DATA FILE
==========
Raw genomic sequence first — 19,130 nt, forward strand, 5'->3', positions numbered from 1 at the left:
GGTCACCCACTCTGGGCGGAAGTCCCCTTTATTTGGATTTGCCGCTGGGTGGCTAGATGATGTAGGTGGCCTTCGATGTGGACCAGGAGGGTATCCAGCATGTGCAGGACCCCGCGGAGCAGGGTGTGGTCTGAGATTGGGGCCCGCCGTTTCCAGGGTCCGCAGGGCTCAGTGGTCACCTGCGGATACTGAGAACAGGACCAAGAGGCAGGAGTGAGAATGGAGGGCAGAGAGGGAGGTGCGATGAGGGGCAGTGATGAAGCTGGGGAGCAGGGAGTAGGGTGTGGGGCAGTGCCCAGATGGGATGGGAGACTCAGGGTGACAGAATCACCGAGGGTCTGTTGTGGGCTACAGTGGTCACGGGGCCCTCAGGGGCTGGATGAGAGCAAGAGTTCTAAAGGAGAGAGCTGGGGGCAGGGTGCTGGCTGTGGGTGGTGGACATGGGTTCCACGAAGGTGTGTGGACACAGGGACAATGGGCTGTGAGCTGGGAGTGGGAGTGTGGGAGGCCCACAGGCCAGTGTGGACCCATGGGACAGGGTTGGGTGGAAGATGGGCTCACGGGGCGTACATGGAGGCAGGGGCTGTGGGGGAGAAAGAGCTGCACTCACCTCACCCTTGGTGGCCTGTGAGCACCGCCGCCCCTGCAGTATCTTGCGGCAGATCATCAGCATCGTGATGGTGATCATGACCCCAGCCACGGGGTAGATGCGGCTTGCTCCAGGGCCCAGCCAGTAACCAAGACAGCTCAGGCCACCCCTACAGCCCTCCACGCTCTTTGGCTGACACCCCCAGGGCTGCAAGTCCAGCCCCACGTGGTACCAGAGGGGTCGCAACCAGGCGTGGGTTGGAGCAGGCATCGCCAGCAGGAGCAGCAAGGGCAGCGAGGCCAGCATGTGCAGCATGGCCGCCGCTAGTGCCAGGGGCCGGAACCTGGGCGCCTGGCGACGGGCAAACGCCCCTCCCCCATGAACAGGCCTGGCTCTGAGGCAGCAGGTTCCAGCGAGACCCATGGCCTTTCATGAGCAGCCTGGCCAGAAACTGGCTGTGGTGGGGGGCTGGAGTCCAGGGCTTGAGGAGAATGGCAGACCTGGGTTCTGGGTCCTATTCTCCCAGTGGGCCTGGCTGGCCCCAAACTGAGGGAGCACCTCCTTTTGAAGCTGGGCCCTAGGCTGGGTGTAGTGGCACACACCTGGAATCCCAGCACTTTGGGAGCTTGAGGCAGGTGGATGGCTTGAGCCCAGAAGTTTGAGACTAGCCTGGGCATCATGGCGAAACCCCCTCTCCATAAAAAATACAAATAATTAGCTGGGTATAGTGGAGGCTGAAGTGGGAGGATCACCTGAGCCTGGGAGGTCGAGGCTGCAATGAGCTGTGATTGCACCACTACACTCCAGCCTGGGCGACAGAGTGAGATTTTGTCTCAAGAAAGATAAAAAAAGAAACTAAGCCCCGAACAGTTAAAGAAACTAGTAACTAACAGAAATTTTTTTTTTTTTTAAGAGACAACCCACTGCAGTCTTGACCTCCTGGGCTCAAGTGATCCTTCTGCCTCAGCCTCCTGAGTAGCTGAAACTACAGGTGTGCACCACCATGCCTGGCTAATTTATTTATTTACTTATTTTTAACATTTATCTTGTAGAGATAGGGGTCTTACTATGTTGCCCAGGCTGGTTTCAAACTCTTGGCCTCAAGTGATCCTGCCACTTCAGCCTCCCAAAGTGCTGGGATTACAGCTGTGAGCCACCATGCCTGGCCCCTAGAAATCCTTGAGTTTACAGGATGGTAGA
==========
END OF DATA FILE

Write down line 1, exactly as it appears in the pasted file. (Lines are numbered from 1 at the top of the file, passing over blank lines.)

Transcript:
Raw genomic sequence first — 19,130 nt, forward strand, 5'->3', positions numbered from 1 at the left: